Boku wa Tomodachi ga Sukunai – 2: Monster Hunter Semoponume
Smart, pretty, stacked, athletic, hardcore gamer, in need of a friend.
If there’s ever a list petitioning for her to exist in the mortal realm, sign me up for it.
I’m not quite sure how the ragtag trio of the Rinjin-bu decided that playing Monster Hunter 3 would strengthen their bond of friendship.
I’m also not clear how they managed to get away with spoofing MH3 in such a blatant manner. Where’s the fun though, if you have to censor it?
But come to think of it, multiplayer games are how people interact right now. Or at least 2 years ago.
Go back 10 years and you’ll see children toting large keychain bundles of Digimon devices, skulking about the neighbourhood, looking for other kids who have similar devices to engage in battle.
Now it’s 4 people getting together to spend hours on end questing for who knows what on their PSPs, complete with constant connection to a power source.
This is the smug look of a person who had burnt 50+ hours over the weekend just to get to Level 6, otherwise known as the pinnacle of level progression in MH3.
And still manages to look this good.
She’s way out of my league man. And she isn’t even real. At least that’s what I force myself to believe. For sanity’s sake.
Now Episode 1 had a lot of talking and general non-action, but was still amusing. Episode 2 makes an explosive improvement; some of it’s parodies are near Gintama-level. Not quite, as Gintama is famed for taking the piss out of other series and games, but this comes close.
It’s more of paying a homage to the Monster Hunter series, and not mocking it.
It’s all there. The nondescript box you see at the start of all missions with the essential stuff to pick up. The environments, which are arguably prettier than what can be produced on the outdated PSP graphics engine, and the monsters whose names I have no recollection of.
Should have dedicated more time playing MH3 while in the army. But FIFA was all the rage, so fuck it.
The difference between a level 1, level 3 and level 6. I shan’t tell you who is what level, but you ought to make an educated guess.
Ahh, the friendly fire that cannot be disabled. Simultaneously proving to be a bane to a pro when a noob accidentally knocks him down, and a source of endless hilarity when your friend fucking meant it.
I like how Sena charges up her attack all Ninja Gaiden-style. I bet the developers didn’t think of it that way. Blame the way my mind perceives things.
I laughed when Yozora produced a barrel of explosives out of nowhere.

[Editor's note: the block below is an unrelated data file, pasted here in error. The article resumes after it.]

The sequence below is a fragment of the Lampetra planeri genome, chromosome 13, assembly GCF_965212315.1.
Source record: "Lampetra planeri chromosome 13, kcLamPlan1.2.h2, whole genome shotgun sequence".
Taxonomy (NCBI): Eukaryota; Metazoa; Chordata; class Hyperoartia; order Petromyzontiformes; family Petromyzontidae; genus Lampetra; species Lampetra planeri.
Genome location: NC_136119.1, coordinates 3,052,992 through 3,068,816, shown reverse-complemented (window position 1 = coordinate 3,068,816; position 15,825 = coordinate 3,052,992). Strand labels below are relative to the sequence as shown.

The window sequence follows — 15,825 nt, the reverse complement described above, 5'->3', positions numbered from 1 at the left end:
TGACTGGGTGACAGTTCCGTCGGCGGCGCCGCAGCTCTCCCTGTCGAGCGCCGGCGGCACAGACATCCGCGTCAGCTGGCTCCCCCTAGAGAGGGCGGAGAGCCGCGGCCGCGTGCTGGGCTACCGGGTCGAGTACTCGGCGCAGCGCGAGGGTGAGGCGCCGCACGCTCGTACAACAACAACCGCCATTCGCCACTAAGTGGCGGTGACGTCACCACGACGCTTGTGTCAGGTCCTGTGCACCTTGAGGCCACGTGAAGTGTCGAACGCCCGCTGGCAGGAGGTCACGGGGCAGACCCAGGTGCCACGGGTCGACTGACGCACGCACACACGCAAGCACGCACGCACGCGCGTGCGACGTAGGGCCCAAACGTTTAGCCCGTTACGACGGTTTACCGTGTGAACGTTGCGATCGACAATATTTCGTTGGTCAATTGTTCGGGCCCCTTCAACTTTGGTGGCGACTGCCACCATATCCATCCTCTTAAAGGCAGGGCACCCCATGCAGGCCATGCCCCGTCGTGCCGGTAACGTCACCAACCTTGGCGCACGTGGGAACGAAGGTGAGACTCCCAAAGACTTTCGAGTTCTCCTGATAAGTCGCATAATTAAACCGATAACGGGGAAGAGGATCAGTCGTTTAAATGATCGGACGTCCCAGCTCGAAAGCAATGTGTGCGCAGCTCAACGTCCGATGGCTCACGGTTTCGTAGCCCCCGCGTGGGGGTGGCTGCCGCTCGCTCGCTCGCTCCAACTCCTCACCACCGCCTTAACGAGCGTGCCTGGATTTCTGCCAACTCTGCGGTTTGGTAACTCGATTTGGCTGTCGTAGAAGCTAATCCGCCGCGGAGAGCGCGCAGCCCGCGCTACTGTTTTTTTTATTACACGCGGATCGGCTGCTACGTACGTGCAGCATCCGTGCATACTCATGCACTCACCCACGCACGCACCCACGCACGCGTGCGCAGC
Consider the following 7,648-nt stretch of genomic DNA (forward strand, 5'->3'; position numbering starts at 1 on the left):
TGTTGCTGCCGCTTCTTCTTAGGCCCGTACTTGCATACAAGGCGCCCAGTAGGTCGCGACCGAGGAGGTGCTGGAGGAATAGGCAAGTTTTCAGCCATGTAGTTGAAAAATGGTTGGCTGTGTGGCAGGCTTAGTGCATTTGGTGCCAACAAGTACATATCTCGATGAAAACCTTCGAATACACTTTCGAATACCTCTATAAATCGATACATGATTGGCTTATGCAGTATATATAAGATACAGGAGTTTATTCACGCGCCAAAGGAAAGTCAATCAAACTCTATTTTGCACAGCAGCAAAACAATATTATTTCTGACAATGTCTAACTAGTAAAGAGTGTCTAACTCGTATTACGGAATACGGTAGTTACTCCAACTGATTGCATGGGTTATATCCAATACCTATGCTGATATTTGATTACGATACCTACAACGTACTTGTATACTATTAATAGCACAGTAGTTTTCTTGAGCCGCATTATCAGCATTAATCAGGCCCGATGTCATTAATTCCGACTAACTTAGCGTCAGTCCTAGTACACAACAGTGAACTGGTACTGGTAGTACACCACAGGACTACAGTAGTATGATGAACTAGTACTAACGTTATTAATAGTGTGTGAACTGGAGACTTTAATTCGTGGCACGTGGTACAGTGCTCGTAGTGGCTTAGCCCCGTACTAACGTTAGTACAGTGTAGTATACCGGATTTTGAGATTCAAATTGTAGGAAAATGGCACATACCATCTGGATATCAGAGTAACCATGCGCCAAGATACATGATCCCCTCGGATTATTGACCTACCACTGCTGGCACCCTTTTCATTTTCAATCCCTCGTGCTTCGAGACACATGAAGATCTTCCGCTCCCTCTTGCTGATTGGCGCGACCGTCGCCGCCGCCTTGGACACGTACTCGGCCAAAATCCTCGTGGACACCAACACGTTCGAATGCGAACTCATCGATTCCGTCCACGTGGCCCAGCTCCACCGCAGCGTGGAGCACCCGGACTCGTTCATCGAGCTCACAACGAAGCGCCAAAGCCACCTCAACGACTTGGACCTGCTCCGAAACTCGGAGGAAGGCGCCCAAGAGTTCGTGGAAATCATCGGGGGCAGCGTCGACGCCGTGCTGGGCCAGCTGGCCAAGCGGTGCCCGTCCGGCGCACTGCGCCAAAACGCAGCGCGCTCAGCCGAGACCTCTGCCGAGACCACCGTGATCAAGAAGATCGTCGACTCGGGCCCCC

We get that a lot in games. Games fail to explain how the main character doesn’t carry anything, but has an ‘inventory’ of stuff that cannot possibly fit in his pocket, nor do they explain how a character can lower his weapon out of view and produce another weapon instantaneously while bringing it back up into view.
EDIT: I just realised Sena got shot in the ass. There. I’ve pointed it out.
Didn’t work out in the end. Somehow playing this game in the anime world enables the characters to fight each other.
Then they’d wouldn’t have to go the roundabout way of exploiting the friendly fire.
So I guess eroge or galge is the way to go then. I mean making friends is as easy as picking the right option out of 3 or 4 given choices, right?
…actually I shall not bore you with what went on about the second part of the episode. The trio are still in the formative stages of establishing a friendly relationship with each other, so it’s a bit pointless talking about how well they’re interacting with each other and stuff like that.
I think I’ll be better off spotting all the one-liner-worthy scenes. Onwards to random musings.
Well played, Haganai, well played. Trying to distance yourself from comparisons to similarly-themed school club anime Suzumiya Haruhi no Yuuutsu by spoofing one of their characters in an in-your-face manner, naming her Nagata Yukiko, in effect reminding viewers who’ve watched The Disappearance of Suzumiya Haruhi about a certain Yuki Nagato with emotions. That was one sentence.
That’s taking a right dig at Suzumiya Haruhi. I like their style.
I wonder why Kodaka, who unlike me is from the same dimension and in close proximity, and will probably get kissed by either or both of them, is completely apathetic to their reclined postures.
I, on the other hand, am aroused by what I would term The Schrodinger Pantsu Theory. As we cannot see their pantsu, we can conclude that Yozora and Sena are simultaneously wearing and not wearing any panties, until the point Kodaka helps us to confirm the result.
So living by this theory, these two pictures are full of WIN.
I like to stitch pictures, so indulge me by taking a look at Sena, who’s crossdressing as a guy who like to show his cleavage, and Yozora dressed as a sultry teacher, who apparently has no qualms sitting on top of a shoe locker rack that probably hasn’t been cleaned since it was installed at that location. Not to mention the height of the locker that would render it impossible to sit upon without the aid of an object to stand upon.
Sena must also have her own Shouko’s corner. I am beginning to think Kodaka is gay. To have no reaction to Sena, who looks capable of making girls fall for her, one has to be gay.
To wrap up, I must say that I watched this episode with a stupidly wide grin plastered across my face, while sitting on a train in London bound for Oxford, and with people facing me in the seat across. But Haganai really pulled out all the stops in the second episode with a torrent of blatant references, parodies and spoofs. Of games, no less. This series really catches my eye, unlike Denpa Onna, which took 3 episodes to do so, and exactly 3 more for me to lose it.